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Romano-British settlement and Romano-British farmstead north-east and east of Gilts

A Scheduled Monument in Crosby Ravensworth, Cumbria

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Latitude: 54.5015 / 54°30'5"N

Longitude: -2.5744 / 2°34'27"W

OS Eastings: 362900.008041

OS Northings: 511951.594832

OS Grid: NY629119

Mapcode National: GBR BJGD.G3

Mapcode Global: WH93B.F3BW

Entry Name: Romano-British settlement and Romano-British farmstead north-east and east of Gilts

Scheduled Date: 13 December 1938

Last Amended: 27 January 1993

Source: Historic England

Source ID: 1007578

English Heritage Legacy ID: 22465

County: Cumbria

Civil Parish: Crosby Ravensworth

Traditional County: Westmorland

Lieutenancy Area (Ceremonial County): Cumbria

Church of England Parish: Crosby Ravensworth St Lawrence

Church of England Diocese: Carlisle


The monument includes a Romano-British settlement and a Romano-British
farmstead located on a gently graded north facing slope east of Ravens Gill,
250m north-east and 220m east of Gilts respectively. It is one of a number of
such sites surrounding the head of the Lyvennet valley. The Romano-British
settlement includes turf covered stone walls up to 1m high that enclose a
series of rectangular and irregularly-shaped fields containing smaller
enclosures that were stock pens. There are faint indications of an entrance
with an internal passage or trackway. A turf covered wall forms the eastern
boundary of the site and continues on a north-easterly alignment for a further
33m. This wall also continues on a southerly alignment for a further 100m
where it connects with the north-western side of the turf covered enclosure
wall of a Romano-British farmstead. This farmstead includes an egg-shaped
enclosure with the apex towards the south-east. There is an entrance at the
mid-point of the south-western side that is flanked internally with traces of
two or three circular huts. Towards the centre of the enclosure is a round
house 8m in diameter and elsewhere are traces of walls forming small
rectangular enclosures that were stock pens.
The settlement and farmstead would have been in use during the Roman conquest
of the north. They lie within an area occupied by the Carvetii tribe.
A drystone wall adjacent to the north-eastern side of the farmstead and
crossing the wall connecting the farmstead with the settlement is excluded
from the scheduling, although the ground beneath it is included.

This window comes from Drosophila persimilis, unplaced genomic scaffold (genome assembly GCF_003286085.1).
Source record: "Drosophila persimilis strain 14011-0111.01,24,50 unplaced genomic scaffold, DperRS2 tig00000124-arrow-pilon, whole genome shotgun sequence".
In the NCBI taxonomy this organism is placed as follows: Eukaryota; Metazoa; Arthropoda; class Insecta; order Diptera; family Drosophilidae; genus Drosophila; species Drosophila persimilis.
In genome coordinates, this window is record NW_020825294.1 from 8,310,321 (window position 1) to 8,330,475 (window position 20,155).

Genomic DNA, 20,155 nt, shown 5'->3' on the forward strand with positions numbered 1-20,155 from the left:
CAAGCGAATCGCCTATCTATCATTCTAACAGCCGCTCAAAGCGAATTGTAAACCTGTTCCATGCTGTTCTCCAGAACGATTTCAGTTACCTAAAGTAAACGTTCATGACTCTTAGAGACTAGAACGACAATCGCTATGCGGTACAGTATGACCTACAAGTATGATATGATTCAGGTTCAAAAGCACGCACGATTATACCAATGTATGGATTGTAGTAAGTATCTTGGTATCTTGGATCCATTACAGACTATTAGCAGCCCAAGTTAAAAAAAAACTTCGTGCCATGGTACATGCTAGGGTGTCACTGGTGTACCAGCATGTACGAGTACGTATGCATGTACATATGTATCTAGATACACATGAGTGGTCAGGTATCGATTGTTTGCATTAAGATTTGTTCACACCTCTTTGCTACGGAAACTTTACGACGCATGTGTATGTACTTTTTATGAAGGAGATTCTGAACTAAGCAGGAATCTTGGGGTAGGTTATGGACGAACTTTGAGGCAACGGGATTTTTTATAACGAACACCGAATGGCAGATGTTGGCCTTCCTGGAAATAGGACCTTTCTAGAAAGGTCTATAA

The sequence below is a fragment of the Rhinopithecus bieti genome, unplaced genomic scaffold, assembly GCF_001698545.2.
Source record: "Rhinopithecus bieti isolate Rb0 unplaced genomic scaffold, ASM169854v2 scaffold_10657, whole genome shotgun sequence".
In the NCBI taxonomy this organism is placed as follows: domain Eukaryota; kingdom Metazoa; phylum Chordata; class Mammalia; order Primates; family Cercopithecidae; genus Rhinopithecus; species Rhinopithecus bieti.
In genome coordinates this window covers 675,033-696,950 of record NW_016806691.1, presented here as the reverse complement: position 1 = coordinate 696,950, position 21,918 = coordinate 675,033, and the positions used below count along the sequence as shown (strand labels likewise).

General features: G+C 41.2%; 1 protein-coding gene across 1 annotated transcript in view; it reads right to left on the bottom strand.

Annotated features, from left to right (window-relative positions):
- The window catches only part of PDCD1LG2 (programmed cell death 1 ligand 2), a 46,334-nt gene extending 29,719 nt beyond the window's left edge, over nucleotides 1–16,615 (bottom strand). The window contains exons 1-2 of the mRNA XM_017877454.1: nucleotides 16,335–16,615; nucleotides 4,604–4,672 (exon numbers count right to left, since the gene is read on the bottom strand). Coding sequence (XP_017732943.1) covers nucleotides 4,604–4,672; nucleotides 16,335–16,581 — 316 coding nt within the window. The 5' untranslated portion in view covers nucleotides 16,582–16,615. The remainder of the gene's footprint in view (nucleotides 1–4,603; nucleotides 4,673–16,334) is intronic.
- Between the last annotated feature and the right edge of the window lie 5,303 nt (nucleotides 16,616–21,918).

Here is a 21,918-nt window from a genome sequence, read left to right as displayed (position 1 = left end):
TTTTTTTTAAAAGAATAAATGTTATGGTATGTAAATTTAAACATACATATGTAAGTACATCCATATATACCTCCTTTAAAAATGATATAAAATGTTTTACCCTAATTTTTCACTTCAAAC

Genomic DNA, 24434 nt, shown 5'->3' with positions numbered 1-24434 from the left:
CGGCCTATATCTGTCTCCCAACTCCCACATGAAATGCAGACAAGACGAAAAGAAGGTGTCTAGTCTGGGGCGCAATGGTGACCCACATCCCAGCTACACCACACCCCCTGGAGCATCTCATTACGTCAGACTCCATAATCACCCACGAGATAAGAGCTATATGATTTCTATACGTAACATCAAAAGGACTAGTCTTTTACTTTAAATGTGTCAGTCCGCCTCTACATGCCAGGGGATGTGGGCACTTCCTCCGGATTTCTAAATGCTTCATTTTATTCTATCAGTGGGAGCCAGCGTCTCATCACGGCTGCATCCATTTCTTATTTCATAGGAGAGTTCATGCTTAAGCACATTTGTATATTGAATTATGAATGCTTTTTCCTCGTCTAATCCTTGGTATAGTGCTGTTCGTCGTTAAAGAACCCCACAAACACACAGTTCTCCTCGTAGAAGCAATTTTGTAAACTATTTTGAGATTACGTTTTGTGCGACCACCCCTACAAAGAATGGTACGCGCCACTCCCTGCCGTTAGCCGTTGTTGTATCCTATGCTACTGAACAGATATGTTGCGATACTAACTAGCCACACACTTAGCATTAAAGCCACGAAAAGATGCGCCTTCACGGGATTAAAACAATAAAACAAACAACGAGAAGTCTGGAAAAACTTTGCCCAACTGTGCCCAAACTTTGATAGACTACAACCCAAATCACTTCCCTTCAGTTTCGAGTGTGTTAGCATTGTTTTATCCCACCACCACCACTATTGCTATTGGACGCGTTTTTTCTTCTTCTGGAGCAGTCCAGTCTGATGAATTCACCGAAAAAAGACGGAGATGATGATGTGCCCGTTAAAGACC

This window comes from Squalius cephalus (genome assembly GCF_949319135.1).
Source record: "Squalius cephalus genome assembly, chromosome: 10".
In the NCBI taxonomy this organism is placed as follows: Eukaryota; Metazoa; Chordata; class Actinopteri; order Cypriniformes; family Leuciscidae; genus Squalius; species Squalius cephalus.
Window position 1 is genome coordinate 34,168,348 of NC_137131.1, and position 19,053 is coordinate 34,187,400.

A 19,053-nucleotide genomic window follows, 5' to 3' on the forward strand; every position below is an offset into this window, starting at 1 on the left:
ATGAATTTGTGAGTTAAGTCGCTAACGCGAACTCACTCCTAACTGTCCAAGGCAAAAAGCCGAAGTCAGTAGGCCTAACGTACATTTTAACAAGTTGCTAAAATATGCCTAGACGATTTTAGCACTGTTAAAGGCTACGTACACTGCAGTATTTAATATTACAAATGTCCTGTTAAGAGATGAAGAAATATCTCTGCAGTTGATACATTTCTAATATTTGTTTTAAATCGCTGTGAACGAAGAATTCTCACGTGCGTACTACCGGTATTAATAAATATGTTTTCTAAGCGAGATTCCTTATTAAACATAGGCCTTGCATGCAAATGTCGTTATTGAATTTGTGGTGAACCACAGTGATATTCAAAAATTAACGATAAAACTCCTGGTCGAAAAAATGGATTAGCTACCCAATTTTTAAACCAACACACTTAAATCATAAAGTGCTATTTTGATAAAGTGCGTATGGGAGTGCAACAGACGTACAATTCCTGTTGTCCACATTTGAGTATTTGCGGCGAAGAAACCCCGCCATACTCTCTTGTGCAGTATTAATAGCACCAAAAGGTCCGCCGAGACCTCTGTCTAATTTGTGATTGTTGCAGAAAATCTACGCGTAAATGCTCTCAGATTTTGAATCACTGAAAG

The site of the monument is shown on the attached map extract.
It includes a 2 metre boundary around the archaeological features,
considered to be essential for the monument's support and preservation.

Source: Historic England

Reasons for Scheduling

In Cumbria and Northumberland several distinctive types of native settlements
dating to the Roman period have been identified. The majority were small, non-
defensive, enclosed homesteads or farms. In many areas they were of stone
construction, although in the coastal lowlands timber-built variants were also
common. In much of Northumberland, especially in the Cheviots, the enclosures
were curvilinear in form. Further south a rectangular form was more common.
Elsewhere, especially near the Scottish border, another type occurs where the
settlement enclosure was `scooped' into the hillslope. Frequently the
enclosures reveal a regularity and similarity of internal layout. The standard
layout included one or more stone round-houses situated towards the rear of
the enclosure, facing the single entranceway. In front of the houses were
pathways and small enclosed yards. Homesteads normally had only one or two
houses, but larger enclosures could contain as many as six. At some sites the
settlement appears to have grown, often with houses spilling out of the main
enclosure and clustered around it. At these sites up to 30 houses may be
found. In the Cumbrian uplands the settlements were of less regimented form
and unenclosed clusters of houses of broadly contemporary date are also known.
These homesteads were being constructed and used by non-Roman natives
throughout the period of the Roman occupation. Their origins lie in settlement
forms developed before the arrival of the Romans. These homesteads are common
throughout the uplands where they frequently survive as well-preserved
earthworks. In lowland coastal areas they were also originally common,
although there they can frequently only be located through aerial photography.
All homestead sites which survive substantially intact will normally be
identified as nationally important.

The monument is a good example of a small Romano-British native settlement and
farmstead in close proximity. The earthworks survive well and preserve much
detail of the layout of the site. It is one of a group of similar sites at the
head of the Lyvennet valley and will contribute to the study of Romano-British
settlement patterns in this area.

Source: Historic England


Books and journals
Higham, N, Jones, B, The Carvetti, (1985), 132-3
Alcock, L, 'Archaeologia Cambrensis' in Gwyr Y Gogledd, , Vol. CXXXII, (1983), 4
Ebbatson,L., MPP Single Mon Class Descriptions - Romano-British Farmsteads, (1989)
RCHME, Westmorland, (1936)

Source: Historic England

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